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  18.  5
    Emptiness: the beauty and wisdom of absence.David Arthur Auten - 2017 - Eugene, Oregon: Cascade Books.
    Emptiness is a strange phenomenon that haunts us in many ways. Most of us have felt empty at one time or another, though we don’t often talk about it. We have a sense that something is missing in life. This absence extends beyond human experience to the physical world. As contemporary science has revealed to us on both a macroscopic and subatomic level, curiously, the vast majority of the universe is composed mostly of nothing but empty space. Emptiness is “abundant” (...)
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  19. Reflections of a reluctant clinical ethicist: Ethics consultation and the collapse of critical distance.David Barnard - 1992 - Theoretical Medicine and Bioethics 13 (1).
    The obvious appeal and growing momentum of clinical ethics in academic medical centers should not blind us to a potential danger: the collapse of critical distance. The very integration into the clinical milieu and the processes of clinical decision making, that clinical ethics claims as its greatest success, carries the seeds of a dilution of ethics' critical stance toward medicine and medical education. The purpose of this paper is to suggest how this might occur, and what potential contributions of ethics (...)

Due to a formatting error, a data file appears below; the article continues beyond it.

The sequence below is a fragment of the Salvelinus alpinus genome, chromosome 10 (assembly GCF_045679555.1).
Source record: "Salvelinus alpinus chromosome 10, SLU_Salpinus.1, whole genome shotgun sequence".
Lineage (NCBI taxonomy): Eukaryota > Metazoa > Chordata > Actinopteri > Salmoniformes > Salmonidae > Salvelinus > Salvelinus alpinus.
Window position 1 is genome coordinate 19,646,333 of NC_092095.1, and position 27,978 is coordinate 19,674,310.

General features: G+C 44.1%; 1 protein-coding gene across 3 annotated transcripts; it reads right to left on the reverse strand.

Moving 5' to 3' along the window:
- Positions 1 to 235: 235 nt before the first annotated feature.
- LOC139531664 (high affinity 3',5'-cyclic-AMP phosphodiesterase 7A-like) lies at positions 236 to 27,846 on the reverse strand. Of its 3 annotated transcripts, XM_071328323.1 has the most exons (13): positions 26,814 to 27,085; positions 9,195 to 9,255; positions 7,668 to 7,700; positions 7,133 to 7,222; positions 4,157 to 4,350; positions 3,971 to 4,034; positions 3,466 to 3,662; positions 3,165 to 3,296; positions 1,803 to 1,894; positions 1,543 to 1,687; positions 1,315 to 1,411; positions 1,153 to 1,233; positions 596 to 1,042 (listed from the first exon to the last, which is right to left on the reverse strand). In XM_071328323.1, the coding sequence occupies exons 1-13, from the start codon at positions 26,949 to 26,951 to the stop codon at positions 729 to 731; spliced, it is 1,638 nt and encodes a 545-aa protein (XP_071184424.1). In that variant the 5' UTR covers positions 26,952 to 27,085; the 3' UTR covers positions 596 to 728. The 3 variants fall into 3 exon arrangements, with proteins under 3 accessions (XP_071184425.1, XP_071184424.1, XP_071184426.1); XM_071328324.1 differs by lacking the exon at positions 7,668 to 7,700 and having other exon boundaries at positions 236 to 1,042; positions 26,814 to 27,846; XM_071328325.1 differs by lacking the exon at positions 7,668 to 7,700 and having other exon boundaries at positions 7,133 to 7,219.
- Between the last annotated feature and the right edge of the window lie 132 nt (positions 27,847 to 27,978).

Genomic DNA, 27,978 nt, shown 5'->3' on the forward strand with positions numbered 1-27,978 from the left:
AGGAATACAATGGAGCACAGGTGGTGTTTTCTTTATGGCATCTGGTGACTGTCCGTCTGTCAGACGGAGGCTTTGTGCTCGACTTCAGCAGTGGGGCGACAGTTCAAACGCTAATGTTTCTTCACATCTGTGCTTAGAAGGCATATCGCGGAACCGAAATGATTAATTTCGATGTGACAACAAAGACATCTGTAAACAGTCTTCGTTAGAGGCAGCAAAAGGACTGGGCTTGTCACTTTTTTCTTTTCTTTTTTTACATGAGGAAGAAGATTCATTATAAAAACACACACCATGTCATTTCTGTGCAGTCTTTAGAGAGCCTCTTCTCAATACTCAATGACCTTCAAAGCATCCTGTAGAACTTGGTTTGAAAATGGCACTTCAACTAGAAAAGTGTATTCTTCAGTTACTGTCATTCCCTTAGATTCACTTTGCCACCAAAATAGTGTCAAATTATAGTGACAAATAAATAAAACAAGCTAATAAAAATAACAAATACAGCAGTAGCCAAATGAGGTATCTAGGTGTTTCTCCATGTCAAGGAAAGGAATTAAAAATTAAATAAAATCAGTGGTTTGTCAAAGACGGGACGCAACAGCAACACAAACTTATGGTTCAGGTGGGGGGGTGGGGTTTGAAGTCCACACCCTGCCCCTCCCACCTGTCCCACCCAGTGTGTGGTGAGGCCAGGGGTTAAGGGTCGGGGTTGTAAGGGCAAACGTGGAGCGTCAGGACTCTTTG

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  20. A New Look at the Prime Mover.David Bradshaw - 2001 - Journal of the History of Philosophy 39 (1):1-22.
    In lieu of an abstract, here is a brief excerpt of the content:A New Look at the Prime MoverDavid BradshawThe last twenty years have seen a notable shift in scholarly views on the Prime Mover. Once widely dismissed as a relic of Aristotle's early Platonism, the Prime Mover is coming increasingly to be seen as a key—perhaps the key—to Aristotle's mature metaphysics and philosophy of mind. Perhaps the best example of the revisionist view is Jonathan Lear's Aristotle: The Desire to (...)
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  21.  8
    The Yoga Sutra of Patanjali: a biography.David Gordon White - 2014 - Princeton: Princeton University Press.